Tag Archives: 2012

The point of teaching mathematics

This essay was provoked in part by a New York Times opinion piece by Andew Hacker (July 28, 2012) called “Is Algebra Necessary?” (the suggested answer being No):

A TYPICAL American school day finds some six million high school students and two million college freshmen struggling with algebra. In both high school and college, all too many students are expected to fail. Why do we subject American students to this ordeal? I’ve found myself moving toward the strong view that we shouldn’t. Continue reading

On reading too much into words

First let it be noted that nothing I say here will have any effect on hostilities in the so-called Holy Land or anywhere else. I have no need here to take any particular line; no reader should assume that I do or do not elsewhere follow any particular line.

I do wish to promote clear thought. I should like to think that my friends and colleagues have a similar wish, especially when they are academics like me.  Of course, what counts as clear thought may vary. I am a mathematician, professionally; I work in the mathematics department of a university. Certain modes of thought are therefore habitual with me; they may not be habitual in other departments, not to mention other walks of life. I may adopt my modes of thought at the expense of others.

I feel compelled to say such things, having been shocked to find that what I say here may be at all controversial. Continue reading

Science and anti-science

I published most of the following as a Note on Facebook, Wednesday, October 3, 2010.

Is there an ongoing or perhaps an increasing antipathy to science, and if so, are scientists to blame? The passage below treats this question, but was written 75 years ago, in December, 1935. The author could remember the war of 1914–1918, a war that he described in his Autobiography as “an unprecedented disgrace to the human intellect”, but “an unprecedented triumph for natural science.” Continue reading

Michael Psellus on learning

The value of learning was in question, a thousand years ago, during and after the reign of Emperor Basil II, in what was to become Istanbul. When learning has no purpose, it may flourish; when it has, it may be abandoned when the purpose is not achieved soon enough. Michael Psellus suggests this in Fourteen Byzantine Emperors (London: Penguin, 1966).

Michael Psellos
Michael Psellos (left) with his student, Byzantine Emperor Michael VII Doukas (from Wikipedia)

Basil died in 1025. Michael was born in 1018; here is what he says.

Continue reading

Strunk and White

The following is a lightly edited concatenation of some emails I wrote several years ago, in response to “50 Years of Stupid Grammar Advice,” Geoffrey K. Pullum’s article in The Chronicle of Higher Education (April 17, 2009). [I returned to Strunk and White in March 2018; I supplemented the present post in July 2018.] Continue reading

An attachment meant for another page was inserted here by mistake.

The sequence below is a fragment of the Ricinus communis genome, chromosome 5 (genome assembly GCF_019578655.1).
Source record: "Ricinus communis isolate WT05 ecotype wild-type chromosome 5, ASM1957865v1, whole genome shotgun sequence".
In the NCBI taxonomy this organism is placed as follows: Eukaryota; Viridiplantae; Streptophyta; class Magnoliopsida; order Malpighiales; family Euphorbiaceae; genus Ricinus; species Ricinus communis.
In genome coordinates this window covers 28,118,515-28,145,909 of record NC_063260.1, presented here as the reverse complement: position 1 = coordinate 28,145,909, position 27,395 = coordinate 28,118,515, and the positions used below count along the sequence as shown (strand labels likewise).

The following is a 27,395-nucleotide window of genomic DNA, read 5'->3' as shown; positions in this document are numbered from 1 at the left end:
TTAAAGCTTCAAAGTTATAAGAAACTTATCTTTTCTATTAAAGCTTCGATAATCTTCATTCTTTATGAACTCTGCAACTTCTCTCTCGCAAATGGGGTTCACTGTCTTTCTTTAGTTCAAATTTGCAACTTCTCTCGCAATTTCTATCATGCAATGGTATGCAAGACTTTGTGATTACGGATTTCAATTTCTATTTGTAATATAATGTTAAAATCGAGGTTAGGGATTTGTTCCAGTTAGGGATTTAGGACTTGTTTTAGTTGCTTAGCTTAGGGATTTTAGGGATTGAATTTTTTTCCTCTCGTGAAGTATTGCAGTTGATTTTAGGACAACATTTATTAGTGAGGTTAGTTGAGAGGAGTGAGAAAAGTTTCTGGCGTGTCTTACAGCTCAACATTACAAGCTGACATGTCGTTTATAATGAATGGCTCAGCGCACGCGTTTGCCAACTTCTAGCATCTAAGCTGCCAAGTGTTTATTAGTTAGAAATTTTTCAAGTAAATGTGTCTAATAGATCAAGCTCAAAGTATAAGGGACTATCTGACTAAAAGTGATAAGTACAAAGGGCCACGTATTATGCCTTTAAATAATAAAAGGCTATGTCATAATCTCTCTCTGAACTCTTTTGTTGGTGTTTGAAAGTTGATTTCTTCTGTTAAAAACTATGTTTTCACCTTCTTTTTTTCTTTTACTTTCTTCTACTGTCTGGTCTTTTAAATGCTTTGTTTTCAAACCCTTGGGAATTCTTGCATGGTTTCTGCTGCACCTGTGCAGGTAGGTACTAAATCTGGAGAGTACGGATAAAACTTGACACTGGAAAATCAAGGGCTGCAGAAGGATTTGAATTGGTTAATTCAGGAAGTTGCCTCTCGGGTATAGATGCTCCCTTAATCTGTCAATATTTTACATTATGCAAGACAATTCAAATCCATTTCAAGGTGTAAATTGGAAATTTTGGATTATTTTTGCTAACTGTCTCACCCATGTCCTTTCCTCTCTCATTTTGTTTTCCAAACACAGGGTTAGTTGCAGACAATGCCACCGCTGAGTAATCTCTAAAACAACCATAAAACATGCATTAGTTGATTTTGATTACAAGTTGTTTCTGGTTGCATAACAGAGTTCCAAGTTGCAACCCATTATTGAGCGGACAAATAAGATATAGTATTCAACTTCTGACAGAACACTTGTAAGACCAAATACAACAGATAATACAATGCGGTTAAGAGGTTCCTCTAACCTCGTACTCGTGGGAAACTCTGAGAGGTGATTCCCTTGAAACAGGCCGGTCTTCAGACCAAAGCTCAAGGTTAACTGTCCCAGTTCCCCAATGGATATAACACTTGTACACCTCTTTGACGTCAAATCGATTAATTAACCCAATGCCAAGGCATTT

Logic (notes on the finger-wagging Cratylus)

The senior essay that I wrote at St John’s College was called something like ‘An account based in Aristotle of the Law of Contradiction’. I do not know now what the point was. I had read the Metaphysics in a preceptorial, so I decided to spend even more time with this book in writing my essay. I remember noting ultimately that humans could indeed be self-contradictory. Hector was an example. To Andromache he described two incompatible expectations: that their son would win renown, and that the boy would die as an infant when the Greeks took Troy. Continue reading

Aristotle on Heraclitus

Along with various fellow alumni of St John’s College (Annapolis and Santa Fe), I am currently reading Eva Brann, The Logos of Heraclitus (Paul Dry Books, 2011). This may inspire some incidental posts, such as the present one, which considers the same sentence about Heraclitus by Aristotle in three languages, mainly because of the oddity of a published Turkish translation. The oddity is in the treatment of opinion and knowledge. The distinction between them is important in, for example, Plato’s Republic; but I shall not really have anything to say here about the distinction as such.

Miss Brann spends III.A (pages 15–19) considering Fragment 50 (by the Diels reckoning):

οὐκ ἐμοῦ, ἀλλὰ τοῦ λόγου ἀκούσαντας ὁμολογεῖν σοφόν ἐστιν ἓν πάντα εἶναι

Continue reading

The swift

This is about the bird and its appearance in the Quran.

We (my wife and I) live at the edge of the upper reaches of a stream valley on the European side of the Bosphorus. The stream drains a plain where Sultan Abdülmecid (1839–61) once invited immigrants to settle. That area is now called Mecidiyeköy (village of Mecid), and until the 1950s, it was mostly open fields. Continue reading

Basil II

One reason for this blog is to avoid being enclosed by the wall of the garden called Facebook.

Sometimes I enjoy reading the history of where I live, and lately I have been working slowly through Judith Herrin, Byzantium: The Surprising Life of a Medieval Empire. The work is not chronological like that of John Julius Norwich (I have read only his Short History of Byzantium); but it does have a chapter on Emperor Basil II, the so-called Bulgar-Slayer, who apparently led the Byzantine Empire to its apogee. Reading this, I could not remember having read about Basil before, in Michael Psellus; but I had, as I could see when Herrin mentioned the latter. Continue reading

Hello world!

When I learn things that might be worth remembering, and when I have thoughts that might be worth pursuing, it may be useful or convenient to type them up as here. I begin with the opening paragraph of the third of the 77 short chapters of W. Somerset Maugham’s book called The Summing Up (published in 1938 when Maugham was about 64): Continue reading